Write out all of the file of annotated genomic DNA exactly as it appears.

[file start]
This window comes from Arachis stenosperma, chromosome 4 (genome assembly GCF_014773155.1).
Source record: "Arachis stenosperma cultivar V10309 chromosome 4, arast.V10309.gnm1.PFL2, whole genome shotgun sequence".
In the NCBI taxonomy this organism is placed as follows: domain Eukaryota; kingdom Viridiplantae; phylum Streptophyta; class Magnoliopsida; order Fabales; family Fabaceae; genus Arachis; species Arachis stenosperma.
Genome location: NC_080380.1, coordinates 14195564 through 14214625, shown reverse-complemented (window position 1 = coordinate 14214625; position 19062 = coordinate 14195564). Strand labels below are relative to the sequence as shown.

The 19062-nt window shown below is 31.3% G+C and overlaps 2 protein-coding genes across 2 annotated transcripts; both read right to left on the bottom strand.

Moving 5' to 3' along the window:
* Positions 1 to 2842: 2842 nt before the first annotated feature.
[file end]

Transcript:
This window comes from Arachis stenosperma, chromosome 4 (genome assembly GCF_014773155.1).
Source record: "Arachis stenosperma cultivar V10309 chromosome 4, arast.V10309.gnm1.PFL2, whole genome shotgun sequence".
In the NCBI taxonomy this organism is placed as follows: domain Eukaryota; kingdom Viridiplantae; phylum Streptophyta; class Magnoliopsida; order Fabales; family Fabaceae; genus Arachis; species Arachis stenosperma.
Genome location: NC_080380.1, coordinates 14195564 through 14214625, shown reverse-complemented (window position 1 = coordinate 14214625; position 19062 = coordinate 14195564). Strand labels below are relative to the sequence as shown.

The 19062-nt window shown below is 31.3% G+C and overlaps 2 protein-coding genes across 2 annotated transcripts; both read right to left on the bottom strand.

Moving 5' to 3' along the window:
* Positions 1 to 2842: 2842 nt before the first annotated feature.